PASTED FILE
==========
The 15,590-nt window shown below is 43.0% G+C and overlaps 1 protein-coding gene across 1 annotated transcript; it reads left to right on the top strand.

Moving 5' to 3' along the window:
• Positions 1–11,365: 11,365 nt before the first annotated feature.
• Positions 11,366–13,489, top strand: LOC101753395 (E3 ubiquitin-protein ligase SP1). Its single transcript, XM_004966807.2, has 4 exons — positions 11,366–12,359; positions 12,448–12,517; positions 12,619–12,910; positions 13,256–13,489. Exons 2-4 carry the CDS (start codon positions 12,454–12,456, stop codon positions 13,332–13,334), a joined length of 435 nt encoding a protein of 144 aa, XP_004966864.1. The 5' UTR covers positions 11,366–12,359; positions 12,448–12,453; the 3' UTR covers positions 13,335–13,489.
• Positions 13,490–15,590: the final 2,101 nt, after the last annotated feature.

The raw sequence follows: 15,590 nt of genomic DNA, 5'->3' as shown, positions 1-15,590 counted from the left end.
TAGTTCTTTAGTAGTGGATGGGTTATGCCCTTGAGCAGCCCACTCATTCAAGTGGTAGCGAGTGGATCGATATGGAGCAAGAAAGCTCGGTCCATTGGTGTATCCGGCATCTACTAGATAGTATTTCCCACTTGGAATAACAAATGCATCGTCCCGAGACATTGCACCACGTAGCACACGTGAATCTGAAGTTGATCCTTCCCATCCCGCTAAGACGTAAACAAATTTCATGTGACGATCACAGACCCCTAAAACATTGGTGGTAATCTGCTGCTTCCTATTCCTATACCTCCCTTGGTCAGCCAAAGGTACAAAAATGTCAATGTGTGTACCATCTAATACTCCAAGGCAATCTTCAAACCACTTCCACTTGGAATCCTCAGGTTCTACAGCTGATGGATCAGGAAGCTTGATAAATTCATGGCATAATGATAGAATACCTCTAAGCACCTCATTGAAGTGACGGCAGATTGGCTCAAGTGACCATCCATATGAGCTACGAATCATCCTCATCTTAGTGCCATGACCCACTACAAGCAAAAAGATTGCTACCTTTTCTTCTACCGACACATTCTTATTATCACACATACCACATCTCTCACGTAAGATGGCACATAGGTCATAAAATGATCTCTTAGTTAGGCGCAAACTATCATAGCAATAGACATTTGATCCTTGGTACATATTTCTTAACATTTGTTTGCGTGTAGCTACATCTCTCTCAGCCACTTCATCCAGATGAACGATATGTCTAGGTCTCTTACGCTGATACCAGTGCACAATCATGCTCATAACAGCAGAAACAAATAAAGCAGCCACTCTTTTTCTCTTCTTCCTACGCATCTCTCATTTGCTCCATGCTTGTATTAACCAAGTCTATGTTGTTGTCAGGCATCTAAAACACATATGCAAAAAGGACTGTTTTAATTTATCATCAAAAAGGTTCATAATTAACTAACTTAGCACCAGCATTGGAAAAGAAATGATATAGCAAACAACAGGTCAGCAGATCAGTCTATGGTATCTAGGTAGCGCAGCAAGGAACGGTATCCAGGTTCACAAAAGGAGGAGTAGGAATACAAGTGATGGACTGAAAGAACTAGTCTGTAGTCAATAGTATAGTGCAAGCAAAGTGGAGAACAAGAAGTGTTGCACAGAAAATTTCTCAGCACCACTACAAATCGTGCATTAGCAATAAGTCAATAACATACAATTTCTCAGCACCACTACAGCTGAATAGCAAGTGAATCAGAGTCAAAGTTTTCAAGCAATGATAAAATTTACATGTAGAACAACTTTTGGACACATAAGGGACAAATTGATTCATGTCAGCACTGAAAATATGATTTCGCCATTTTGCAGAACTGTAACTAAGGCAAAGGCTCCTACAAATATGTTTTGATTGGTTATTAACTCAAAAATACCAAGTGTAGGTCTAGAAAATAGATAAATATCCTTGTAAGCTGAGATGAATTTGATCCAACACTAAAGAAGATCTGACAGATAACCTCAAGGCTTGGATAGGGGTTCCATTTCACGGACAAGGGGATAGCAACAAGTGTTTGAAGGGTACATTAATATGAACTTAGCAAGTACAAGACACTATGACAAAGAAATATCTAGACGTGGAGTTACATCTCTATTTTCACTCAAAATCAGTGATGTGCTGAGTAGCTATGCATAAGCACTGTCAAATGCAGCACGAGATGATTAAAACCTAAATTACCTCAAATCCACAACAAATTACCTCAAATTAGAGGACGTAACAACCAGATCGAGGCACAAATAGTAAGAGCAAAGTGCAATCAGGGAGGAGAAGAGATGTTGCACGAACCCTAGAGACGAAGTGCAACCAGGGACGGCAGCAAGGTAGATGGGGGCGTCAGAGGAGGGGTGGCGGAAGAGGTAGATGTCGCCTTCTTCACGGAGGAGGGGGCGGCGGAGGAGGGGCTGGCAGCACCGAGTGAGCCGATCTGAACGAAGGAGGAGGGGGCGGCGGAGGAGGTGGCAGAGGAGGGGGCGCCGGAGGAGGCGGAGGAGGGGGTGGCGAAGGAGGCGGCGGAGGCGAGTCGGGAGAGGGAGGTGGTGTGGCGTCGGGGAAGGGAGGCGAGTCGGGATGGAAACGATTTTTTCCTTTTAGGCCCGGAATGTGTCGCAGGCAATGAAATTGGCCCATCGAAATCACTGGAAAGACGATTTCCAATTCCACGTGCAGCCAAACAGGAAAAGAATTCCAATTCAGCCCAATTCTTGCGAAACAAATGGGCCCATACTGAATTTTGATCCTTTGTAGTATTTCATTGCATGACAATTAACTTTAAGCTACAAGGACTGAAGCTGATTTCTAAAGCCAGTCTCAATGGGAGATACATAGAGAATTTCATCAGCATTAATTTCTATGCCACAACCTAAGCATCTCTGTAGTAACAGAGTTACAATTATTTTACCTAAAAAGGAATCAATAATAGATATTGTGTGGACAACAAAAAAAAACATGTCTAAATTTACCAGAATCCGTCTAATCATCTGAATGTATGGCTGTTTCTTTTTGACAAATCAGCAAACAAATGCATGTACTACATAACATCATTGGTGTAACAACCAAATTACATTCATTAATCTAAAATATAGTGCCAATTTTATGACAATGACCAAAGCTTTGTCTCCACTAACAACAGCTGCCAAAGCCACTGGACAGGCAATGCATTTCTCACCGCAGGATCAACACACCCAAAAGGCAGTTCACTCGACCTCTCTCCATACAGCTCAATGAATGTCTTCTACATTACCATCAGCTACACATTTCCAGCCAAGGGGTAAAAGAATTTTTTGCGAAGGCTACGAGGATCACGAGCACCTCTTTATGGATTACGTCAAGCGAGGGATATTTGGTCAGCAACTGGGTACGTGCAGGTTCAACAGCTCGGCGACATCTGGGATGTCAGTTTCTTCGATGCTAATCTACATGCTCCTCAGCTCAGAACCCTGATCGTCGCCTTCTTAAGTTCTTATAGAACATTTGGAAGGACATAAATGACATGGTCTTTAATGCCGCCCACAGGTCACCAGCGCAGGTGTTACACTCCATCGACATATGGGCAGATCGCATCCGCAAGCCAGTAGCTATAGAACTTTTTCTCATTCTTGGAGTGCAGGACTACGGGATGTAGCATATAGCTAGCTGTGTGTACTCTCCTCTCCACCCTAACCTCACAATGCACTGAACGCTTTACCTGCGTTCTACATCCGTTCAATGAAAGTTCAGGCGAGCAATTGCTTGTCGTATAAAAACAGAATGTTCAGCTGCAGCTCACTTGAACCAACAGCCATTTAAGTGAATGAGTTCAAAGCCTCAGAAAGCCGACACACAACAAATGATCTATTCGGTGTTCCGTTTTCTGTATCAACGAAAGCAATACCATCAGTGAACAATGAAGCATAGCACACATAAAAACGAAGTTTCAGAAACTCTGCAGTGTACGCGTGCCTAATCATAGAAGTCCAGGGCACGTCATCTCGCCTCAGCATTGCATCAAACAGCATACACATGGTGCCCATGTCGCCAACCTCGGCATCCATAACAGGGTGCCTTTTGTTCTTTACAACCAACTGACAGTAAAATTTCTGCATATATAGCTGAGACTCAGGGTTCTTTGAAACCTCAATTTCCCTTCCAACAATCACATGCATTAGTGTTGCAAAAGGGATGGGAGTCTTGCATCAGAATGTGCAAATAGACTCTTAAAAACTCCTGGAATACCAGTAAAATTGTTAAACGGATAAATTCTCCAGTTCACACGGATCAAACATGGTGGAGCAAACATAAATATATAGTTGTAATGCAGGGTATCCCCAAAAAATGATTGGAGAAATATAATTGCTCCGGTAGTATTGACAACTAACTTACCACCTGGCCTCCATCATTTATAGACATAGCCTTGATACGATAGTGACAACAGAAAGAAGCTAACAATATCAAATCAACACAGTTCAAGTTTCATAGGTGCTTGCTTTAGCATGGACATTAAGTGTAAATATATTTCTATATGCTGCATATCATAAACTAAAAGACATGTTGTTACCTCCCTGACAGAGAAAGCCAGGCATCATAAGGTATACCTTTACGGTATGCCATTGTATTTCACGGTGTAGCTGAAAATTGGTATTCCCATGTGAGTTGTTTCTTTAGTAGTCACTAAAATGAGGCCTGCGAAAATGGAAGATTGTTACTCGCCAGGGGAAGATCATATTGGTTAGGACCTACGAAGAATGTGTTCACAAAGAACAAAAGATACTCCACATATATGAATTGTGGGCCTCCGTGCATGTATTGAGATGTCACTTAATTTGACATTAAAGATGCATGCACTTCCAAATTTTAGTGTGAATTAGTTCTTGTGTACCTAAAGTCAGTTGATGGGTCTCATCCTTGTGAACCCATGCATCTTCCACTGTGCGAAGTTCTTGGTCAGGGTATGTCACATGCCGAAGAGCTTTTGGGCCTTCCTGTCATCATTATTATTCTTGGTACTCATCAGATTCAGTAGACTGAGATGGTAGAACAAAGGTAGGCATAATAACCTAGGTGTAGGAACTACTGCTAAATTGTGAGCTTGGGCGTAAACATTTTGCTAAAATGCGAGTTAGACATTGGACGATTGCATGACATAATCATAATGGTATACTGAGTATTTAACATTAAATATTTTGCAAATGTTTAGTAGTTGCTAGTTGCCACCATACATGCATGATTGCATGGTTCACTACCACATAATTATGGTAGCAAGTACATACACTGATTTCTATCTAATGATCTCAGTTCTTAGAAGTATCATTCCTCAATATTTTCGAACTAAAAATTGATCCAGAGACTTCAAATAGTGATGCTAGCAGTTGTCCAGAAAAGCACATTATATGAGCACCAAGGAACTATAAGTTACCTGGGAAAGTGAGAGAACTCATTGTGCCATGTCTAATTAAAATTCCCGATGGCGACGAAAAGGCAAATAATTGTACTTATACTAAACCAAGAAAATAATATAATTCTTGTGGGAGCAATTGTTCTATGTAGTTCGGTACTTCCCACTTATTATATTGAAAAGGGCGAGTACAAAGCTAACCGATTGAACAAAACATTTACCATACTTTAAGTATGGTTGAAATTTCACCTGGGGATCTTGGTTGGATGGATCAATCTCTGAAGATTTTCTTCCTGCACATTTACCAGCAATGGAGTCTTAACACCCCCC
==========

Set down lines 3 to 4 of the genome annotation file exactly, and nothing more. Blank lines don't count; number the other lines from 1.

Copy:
• Positions 1–11,365: 11,365 nt before the first annotated feature.
• Positions 11,366–13,489, top strand: LOC101753395 (E3 ubiquitin-protein ligase SP1). Its single transcript, XM_004966807.2, has 4 exons — positions 11,366–12,359; positions 12,448–12,517; positions 12,619–12,910; positions 13,256–13,489. Exons 2-4 carry the CDS (start codon positions 12,454–12,456, stop codon positions 13,332–13,334), a joined length of 435 nt encoding a protein of 144 aa, XP_004966864.1. The 5' UTR covers positions 11,366–12,359; positions 12,448–12,453; the 3' UTR covers positions 13,335–13,489.